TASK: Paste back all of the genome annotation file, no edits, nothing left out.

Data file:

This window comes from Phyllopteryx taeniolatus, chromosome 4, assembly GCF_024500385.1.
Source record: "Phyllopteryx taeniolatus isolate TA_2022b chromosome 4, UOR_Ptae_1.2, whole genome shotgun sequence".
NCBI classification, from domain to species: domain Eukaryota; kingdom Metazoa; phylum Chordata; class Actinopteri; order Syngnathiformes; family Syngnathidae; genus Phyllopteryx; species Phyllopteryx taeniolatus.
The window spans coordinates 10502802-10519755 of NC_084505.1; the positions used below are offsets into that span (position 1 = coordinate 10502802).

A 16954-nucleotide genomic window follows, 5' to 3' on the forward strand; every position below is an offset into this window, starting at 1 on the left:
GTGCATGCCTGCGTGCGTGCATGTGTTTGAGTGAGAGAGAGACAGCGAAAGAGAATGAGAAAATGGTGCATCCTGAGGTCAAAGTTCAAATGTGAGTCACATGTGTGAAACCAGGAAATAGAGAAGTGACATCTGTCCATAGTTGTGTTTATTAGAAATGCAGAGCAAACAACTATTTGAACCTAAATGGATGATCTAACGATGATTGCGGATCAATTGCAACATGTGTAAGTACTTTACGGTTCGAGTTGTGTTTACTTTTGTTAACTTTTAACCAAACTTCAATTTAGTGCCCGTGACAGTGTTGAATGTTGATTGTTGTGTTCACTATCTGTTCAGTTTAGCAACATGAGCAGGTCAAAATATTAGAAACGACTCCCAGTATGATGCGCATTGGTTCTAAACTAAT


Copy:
This window comes from Phyllopteryx taeniolatus, chromosome 4, assembly GCF_024500385.1.
Source record: "Phyllopteryx taeniolatus isolate TA_2022b chromosome 4, UOR_Ptae_1.2, whole genome shotgun sequence".
NCBI classification, from domain to species: domain Eukaryota; kingdom Metazoa; phylum Chordata; class Actinopteri; order Syngnathiformes; family Syngnathidae; genus Phyllopteryx; species Phyllopteryx taeniolatus.
The window spans coordinates 10502802-10519755 of NC_084505.1; the positions used below are offsets into that span (position 1 = coordinate 10502802).

A 16954-nucleotide genomic window follows, 5' to 3' on the forward strand; every position below is an offset into this window, starting at 1 on the left:
GTGCATGCCTGCGTGCGTGCATGTGTTTGAGTGAGAGAGAGACAGCGAAAGAGAATGAGAAAATGGTGCATCCTGAGGTCAAAGTTCAAATGTGAGTCACATGTGTGAAACCAGGAAATAGAGAAGTGACATCTGTCCATAGTTGTGTTTATTAGAAATGCAGAGCAAACAACTATTTGAACCTAAATGGATGATCTAACGATGATTGCGGATCAATTGCAACATGTGTAAGTACTTTACGGTTCGAGTTGTGTTTACTTTTGTTAACTTTTAACCAAACTTCAATTTAGTGCCCGTGACAGTGTTGAATGTTGATTGTTGTGTTCACTATCTGTTCAGTTTAGCAACATGAGCAGGTCAAAATATTAGAAACGACTCCCAGTATGATGCGCATTGGTTCTAAACTAAT